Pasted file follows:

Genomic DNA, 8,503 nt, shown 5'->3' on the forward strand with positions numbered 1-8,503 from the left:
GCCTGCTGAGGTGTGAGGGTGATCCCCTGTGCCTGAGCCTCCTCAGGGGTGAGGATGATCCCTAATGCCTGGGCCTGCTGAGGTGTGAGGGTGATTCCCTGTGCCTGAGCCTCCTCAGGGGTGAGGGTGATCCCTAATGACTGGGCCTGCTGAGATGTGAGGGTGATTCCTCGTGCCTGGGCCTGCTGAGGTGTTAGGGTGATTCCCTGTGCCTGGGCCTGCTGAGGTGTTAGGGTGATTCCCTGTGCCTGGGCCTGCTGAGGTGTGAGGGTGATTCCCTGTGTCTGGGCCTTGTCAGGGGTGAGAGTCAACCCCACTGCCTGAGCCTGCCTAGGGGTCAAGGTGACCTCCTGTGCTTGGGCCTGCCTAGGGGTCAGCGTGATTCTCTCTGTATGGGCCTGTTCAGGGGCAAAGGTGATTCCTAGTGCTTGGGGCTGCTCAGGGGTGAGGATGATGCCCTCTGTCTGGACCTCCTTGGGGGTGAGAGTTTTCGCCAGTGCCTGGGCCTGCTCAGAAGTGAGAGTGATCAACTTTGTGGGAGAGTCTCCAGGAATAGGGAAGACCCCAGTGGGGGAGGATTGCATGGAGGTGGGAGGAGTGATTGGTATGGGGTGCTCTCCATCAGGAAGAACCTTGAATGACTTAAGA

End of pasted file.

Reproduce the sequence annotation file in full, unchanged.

Genomic DNA, 8,503 nt, shown 5'->3' on the forward strand with positions numbered 1-8,503 from the left:
GCCTGCTGAGGTGTGAGGGTGATCCCCTGTGCCTGAGCCTCCTCAGGGGTGAGGATGATCCCTAATGCCTGGGCCTGCTGAGGTGTGAGGGTGATTCCCTGTGCCTGAGCCTCCTCAGGGGTGAGGGTGATCCCTAATGACTGGGCCTGCTGAGATGTGAGGGTGATTCCTCGTGCCTGGGCCTGCTGAGGTGTTAGGGTGATTCCCTGTGCCTGGGCCTGCTGAGGTGTTAGGGTGATTCCCTGTGCCTGGGCCTGCTGAGGTGTGAGGGTGATTCCCTGTGTCTGGGCCTTGTCAGGGGTGAGAGTCAACCCCACTGCCTGAGCCTGCCTAGGGGTCAAGGTGACCTCCTGTGCTTGGGCCTGCCTAGGGGTCAGCGTGATTCTCTCTGTATGGGCCTGTTCAGGGGCAAAGGTGATTCCTAGTGCTTGGGGCTGCTCAGGGGTGAGGATGATGCCCTCTGTCTGGACCTCCTTGGGGGTGAGAGTTTTCGCCAGTGCCTGGGCCTGCTCAGAAGTGAGAGTGATCAACTTTGTGGGAGAGTCTCCAGGAATAGGGAAGACCCCAGTGGGGGAGGATTGCATGGAGGTGGGAGGAGTGATTGGTATGGGGTGCTCTCCATCAGGAAGAACCTTGAATGACTTAAGA